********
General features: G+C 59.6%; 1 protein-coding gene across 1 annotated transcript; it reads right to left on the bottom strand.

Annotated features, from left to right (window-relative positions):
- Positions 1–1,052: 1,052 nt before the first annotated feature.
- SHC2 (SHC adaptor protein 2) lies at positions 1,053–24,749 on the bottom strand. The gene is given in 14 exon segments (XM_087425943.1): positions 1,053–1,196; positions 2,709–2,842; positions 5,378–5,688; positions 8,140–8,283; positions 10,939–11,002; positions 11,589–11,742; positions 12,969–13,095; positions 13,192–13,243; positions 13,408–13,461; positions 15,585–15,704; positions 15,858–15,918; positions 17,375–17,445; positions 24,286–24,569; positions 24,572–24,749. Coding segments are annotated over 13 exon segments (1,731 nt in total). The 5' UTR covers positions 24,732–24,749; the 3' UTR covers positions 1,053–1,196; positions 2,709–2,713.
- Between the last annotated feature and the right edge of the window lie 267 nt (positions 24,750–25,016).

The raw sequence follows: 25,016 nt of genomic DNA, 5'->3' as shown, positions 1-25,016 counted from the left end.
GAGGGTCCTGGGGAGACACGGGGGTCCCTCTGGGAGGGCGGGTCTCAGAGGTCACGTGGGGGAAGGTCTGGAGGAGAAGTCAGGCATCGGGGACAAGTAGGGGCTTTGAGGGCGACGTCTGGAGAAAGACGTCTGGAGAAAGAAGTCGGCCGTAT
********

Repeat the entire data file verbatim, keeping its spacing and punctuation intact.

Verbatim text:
General features: G+C 59.6%; 1 protein-coding gene across 1 annotated transcript; it reads right to left on the bottom strand.

Annotated features, from left to right (window-relative positions):
- Positions 1–1,052: 1,052 nt before the first annotated feature.
- SHC2 (SHC adaptor protein 2) lies at positions 1,053–24,749 on the bottom strand. The gene is given in 14 exon segments (XM_087425943.1): positions 1,053–1,196; positions 2,709–2,842; positions 5,378–5,688; positions 8,140–8,283; positions 10,939–11,002; positions 11,589–11,742; positions 12,969–13,095; positions 13,192–13,243; positions 13,408–13,461; positions 15,585–15,704; positions 15,858–15,918; positions 17,375–17,445; positions 24,286–24,569; positions 24,572–24,749. Coding segments are annotated over 13 exon segments (1,731 nt in total). The 5' UTR covers positions 24,732–24,749; the 3' UTR covers positions 1,053–1,196; positions 2,709–2,713.
- Between the last annotated feature and the right edge of the window lie 267 nt (positions 24,750–25,016).

The raw sequence follows: 25,016 nt of genomic DNA, 5'->3' as shown, positions 1-25,016 counted from the left end.
GAGGGTCCTGGGGAGACACGGGGGTCCCTCTGGGAGGGCGGGTCTCAGAGGTCACGTGGGGGAAGGTCTGGAGGAGAAGTCAGGCATCGGGGACAAGTAGGGGCTTTGAGGGCGACGTCTGGAGAAAGACGTCTGGAGAAAGAAGTCGGCCGTAT